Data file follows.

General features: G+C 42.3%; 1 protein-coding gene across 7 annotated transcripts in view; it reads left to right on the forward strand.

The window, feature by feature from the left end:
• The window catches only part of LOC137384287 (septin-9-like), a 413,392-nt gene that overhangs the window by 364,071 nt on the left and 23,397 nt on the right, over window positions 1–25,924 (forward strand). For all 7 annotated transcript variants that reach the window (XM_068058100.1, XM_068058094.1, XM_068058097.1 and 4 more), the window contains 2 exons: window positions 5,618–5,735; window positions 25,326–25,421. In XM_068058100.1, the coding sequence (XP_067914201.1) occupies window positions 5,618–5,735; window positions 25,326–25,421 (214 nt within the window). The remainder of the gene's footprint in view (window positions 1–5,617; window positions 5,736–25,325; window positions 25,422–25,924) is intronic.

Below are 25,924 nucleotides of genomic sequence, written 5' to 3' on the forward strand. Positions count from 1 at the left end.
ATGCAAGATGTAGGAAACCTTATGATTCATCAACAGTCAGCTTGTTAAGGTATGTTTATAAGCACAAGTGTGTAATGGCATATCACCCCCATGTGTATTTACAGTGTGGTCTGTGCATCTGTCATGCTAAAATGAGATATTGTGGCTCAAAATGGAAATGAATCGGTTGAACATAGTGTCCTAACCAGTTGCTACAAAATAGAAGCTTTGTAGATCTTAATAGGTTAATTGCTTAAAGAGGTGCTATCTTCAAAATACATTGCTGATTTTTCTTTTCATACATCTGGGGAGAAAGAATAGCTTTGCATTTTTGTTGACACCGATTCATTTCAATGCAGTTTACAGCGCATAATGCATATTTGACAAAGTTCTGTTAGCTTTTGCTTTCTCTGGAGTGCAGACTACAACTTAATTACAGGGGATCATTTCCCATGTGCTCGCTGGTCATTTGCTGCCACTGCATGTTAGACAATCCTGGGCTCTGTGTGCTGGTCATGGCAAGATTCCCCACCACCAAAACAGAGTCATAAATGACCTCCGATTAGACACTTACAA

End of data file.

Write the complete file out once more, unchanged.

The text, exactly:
General features: G+C 42.3%; 1 protein-coding gene across 7 annotated transcripts in view; it reads left to right on the forward strand.

The window, feature by feature from the left end:
• The window catches only part of LOC137384287 (septin-9-like), a 413,392-nt gene that overhangs the window by 364,071 nt on the left and 23,397 nt on the right, over window positions 1–25,924 (forward strand). For all 7 annotated transcript variants that reach the window (XM_068058100.1, XM_068058094.1, XM_068058097.1 and 4 more), the window contains 2 exons: window positions 5,618–5,735; window positions 25,326–25,421. In XM_068058100.1, the coding sequence (XP_067914201.1) occupies window positions 5,618–5,735; window positions 25,326–25,421 (214 nt within the window). The remainder of the gene's footprint in view (window positions 1–5,617; window positions 5,736–25,325; window positions 25,422–25,924) is intronic.

Below are 25,924 nucleotides of genomic sequence, written 5' to 3' on the forward strand. Positions count from 1 at the left end.
ATGCAAGATGTAGGAAACCTTATGATTCATCAACAGTCAGCTTGTTAAGGTATGTTTATAAGCACAAGTGTGTAATGGCATATCACCCCCATGTGTATTTACAGTGTGGTCTGTGCATCTGTCATGCTAAAATGAGATATTGTGGCTCAAAATGGAAATGAATCGGTTGAACATAGTGTCCTAACCAGTTGCTACAAAATAGAAGCTTTGTAGATCTTAATAGGTTAATTGCTTAAAGAGGTGCTATCTTCAAAATACATTGCTGATTTTTCTTTTCATACATCTGGGGAGAAAGAATAGCTTTGCATTTTTGTTGACACCGATTCATTTCAATGCAGTTTACAGCGCATAATGCATATTTGACAAAGTTCTGTTAGCTTTTGCTTTCTCTGGAGTGCAGACTACAACTTAATTACAGGGGATCATTTCCCATGTGCTCGCTGGTCATTTGCTGCCACTGCATGTTAGACAATCCTGGGCTCTGTGTGCTGGTCATGGCAAGATTCCCCACCACCAAAACAGAGTCATAAATGACCTCCGATTAGACACTTACAA